Page:United States Statutes at Large Volume 20.djvu/386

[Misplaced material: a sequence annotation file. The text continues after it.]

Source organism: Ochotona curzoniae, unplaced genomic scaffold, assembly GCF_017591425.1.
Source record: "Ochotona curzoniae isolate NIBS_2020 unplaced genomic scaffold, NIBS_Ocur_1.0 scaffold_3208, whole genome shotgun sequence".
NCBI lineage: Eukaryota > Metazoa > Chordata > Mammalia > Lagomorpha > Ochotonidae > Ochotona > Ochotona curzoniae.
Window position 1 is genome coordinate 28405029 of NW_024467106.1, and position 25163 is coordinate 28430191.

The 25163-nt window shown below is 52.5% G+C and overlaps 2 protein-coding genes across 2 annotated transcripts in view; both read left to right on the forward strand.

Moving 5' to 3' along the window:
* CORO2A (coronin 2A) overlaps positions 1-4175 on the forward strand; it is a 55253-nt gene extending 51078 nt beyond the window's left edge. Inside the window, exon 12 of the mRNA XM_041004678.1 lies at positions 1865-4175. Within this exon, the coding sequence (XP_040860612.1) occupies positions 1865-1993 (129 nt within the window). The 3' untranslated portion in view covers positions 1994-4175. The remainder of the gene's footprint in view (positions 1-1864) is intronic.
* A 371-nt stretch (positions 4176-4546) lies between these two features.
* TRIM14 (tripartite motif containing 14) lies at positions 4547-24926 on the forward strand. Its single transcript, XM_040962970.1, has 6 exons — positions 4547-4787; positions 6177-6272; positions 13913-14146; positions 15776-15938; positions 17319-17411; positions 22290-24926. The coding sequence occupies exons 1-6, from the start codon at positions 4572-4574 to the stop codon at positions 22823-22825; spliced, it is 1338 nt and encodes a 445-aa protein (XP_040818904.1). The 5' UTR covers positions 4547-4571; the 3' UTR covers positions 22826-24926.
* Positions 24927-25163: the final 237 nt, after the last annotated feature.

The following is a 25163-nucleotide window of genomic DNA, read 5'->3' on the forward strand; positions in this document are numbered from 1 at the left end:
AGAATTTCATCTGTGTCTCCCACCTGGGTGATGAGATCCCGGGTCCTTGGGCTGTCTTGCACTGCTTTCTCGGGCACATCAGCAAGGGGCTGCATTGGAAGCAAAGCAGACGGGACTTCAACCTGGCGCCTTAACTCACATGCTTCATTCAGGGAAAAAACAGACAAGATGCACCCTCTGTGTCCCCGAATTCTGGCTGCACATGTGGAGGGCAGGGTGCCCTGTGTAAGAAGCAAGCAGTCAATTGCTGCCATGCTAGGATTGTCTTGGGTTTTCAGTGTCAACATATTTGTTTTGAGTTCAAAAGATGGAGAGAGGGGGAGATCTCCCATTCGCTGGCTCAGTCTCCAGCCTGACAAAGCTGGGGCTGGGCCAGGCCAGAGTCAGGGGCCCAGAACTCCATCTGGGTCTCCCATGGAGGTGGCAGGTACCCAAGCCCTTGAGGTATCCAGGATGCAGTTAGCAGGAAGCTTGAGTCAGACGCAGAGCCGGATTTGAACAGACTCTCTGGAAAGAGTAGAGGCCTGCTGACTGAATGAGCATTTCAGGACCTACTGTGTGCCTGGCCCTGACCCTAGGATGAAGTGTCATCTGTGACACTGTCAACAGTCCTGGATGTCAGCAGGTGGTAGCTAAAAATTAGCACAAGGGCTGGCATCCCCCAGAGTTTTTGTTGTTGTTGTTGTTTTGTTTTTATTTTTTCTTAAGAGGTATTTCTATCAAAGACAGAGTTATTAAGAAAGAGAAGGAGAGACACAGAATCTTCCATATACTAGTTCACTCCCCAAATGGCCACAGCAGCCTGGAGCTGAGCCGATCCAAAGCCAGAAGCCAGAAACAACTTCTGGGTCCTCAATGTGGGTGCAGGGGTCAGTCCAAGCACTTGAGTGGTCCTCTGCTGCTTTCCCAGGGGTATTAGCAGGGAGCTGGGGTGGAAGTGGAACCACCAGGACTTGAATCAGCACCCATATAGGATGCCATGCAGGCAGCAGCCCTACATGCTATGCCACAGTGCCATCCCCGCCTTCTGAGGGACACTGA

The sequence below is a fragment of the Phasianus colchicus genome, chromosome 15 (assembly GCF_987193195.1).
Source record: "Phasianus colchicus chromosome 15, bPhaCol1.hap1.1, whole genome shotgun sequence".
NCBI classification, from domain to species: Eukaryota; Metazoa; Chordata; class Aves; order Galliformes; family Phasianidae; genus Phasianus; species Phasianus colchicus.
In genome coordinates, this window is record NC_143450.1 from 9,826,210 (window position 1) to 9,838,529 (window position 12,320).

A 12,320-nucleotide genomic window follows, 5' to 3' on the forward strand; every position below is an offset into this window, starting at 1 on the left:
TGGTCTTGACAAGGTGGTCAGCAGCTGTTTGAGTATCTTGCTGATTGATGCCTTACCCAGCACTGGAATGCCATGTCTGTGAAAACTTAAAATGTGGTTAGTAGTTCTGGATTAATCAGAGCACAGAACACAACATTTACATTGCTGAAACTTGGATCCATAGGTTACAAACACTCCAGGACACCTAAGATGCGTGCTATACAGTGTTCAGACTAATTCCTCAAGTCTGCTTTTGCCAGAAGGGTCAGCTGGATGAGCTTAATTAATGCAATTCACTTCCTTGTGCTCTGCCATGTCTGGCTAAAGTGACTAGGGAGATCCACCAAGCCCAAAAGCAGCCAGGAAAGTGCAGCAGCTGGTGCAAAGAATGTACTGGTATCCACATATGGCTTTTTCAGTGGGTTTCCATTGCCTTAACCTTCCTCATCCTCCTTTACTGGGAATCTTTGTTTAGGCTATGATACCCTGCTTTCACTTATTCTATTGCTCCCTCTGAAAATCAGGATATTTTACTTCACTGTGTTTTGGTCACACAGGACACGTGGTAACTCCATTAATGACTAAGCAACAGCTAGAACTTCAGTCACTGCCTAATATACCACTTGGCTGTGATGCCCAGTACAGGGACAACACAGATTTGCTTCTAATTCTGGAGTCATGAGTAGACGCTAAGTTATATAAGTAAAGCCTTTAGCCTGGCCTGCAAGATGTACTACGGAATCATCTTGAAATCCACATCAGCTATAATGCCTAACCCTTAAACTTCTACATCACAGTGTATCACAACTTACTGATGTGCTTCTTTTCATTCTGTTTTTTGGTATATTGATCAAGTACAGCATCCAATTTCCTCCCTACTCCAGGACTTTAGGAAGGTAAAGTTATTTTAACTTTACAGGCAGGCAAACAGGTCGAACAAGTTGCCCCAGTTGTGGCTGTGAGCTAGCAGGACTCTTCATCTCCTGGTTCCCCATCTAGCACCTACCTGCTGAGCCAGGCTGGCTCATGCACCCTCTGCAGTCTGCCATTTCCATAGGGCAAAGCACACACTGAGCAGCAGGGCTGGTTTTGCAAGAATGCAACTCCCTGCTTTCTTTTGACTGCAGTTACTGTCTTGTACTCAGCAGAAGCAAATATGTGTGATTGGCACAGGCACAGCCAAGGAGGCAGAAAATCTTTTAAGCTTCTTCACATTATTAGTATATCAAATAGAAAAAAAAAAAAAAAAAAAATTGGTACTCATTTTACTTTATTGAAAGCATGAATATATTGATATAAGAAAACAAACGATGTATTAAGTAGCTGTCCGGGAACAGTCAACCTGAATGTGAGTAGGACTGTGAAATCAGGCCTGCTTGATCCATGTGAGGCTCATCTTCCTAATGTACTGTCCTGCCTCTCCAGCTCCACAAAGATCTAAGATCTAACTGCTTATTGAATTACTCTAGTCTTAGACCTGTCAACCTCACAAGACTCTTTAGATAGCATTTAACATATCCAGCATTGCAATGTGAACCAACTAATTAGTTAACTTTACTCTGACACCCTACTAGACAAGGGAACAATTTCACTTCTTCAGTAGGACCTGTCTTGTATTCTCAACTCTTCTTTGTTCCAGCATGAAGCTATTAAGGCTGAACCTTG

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FORTYPIFTH CONGRESS. Sisss. Ill. Ch. 180. 1879. 36] intended to designate a word or passage of the text to which it is desired Dodicationo and to call attention. There may be placed upon the cover or blank leaves *”·‘°"iP“<”**· of any book or of any printed matter of the third class a simple manuscript dedication or inscription that does not partake of the nature of a personal correspondence. Upon any package of matter of the tourth class the sender may write or print his own name and address, preceded by the word "from", and there may also be written or printed the number and names of the articles inclosed; and the sender thereof may write or print upon or attach to any such articles by tag or label a mark, number, name, or letter lor purpose of identification. Sec. 23. That matter of the second, third, or fourth class containing Second, third, and any writing or printing other than indicated in the preceding section, or f°“;"i"€’“” _"€;’.“°" made in the manner other than therein indicated, shall not be delivered aming we Wh except upon the payment of postage for matter of the nrst class, deducting therefrom any amount which may have been prepaid by stamps affixed to such matter; and any person who shall conceal or inclose any Penalty. matter of a higher class in that of a lower class, and deposit, or cause the same to be deposited, for conveyance by mail, at a less rate than would be charged for both such higher and lower class matter, shall, for every such oilense, be liable to a penalty of ten dollars: Provided, how- p,,,,,;,,,,_ ever That nothing herein contained shall be so construed as to prevent publishers of the second class and news agents from inclosing, in their publications, bills, receipts and orders for subscription thereto; but such bills, receipts, and orders shall be in such form as to convey no other information than the name, location, and subscription price of the publication or publications to which they refer. Sec. 24. That the Postmaster General may prescribe, by regulation, Regulations for the manner of wrapping and securing for the mails all packages of matter ivmpmna Madernot charged with iirst class postage, so that the contents of such packages may be easily examined; and no package the contents of which cannot be easily examined shall pass in the mails, or be delivered at a less rate than for matter of the first class. Sec. 25. That publications of the second class, one copy to eatdi actual County newopo-- subscriber residing in the county where the same are printed, i11 whole P"”> “°· or in part, and published, shall go free through the mails; but the same shall not be delivered at- letter carrier offices, or distributed by carriers, unless postage is paid thereon at the rate prescribed in section thirteen of this act: Provided, That the rate of postage on newspapers, excepting Proviso. weeklies, and periodicals not exceeding two ounces in weight, when the same are deposited in a letter~carrier office for delivery by its carriers, Rates at carrier shall be uniform at one cent each ; periodicals weighing more than two °I”°“· ounces shall be subject, when delivered by such carriers, to a postage of two cents each, and these rates shall be prepaid by stamps aiiixed. X. SEG 26. That all mailmatter of the first class upon which one full rate Insuficiently paid of postage has been prepaid shall be forwarded to its destination, ’*’”°”· charged with the unpaid rate, to be collected on delivery; but postmasters, before delivering the same, or any article of mail-inatter upon which prepayment in full has not been made, shall affix, or cause to Dejieienoy stamps. be affixed, and canceled, as ordinary stamps are canceled, one or more stamps equivalent in value to the amount of postage due on such article of mail—matter, which stamps shall be of such special design and denomination as the Postmaster-General may prescribe, and which shall in no case be sold by any postmaster nor received by him in prepayment of postage. That i11 lieu of the commission now allowed to postmasters €`<{mmi8*i<m~$ 0*+ at offices of the fourth class upon the amount of unpaid letter-postage d“ji°"‘°”"y "‘""}"‘ , collected, such postmasters shall receive a commission upon the amount of such special stamps so canceled, the same as now allowed upon postage stamps, stamped envelopes postal cards, and newspaper and periodical stamps canceled as postages on matter actually mailed at their offices: Provided, The Postmaster General may, in his discretion, pre- Promo. scribe instead such regulation therefor at the offices where free delivery is established as, in his judgment, the good of the service may require.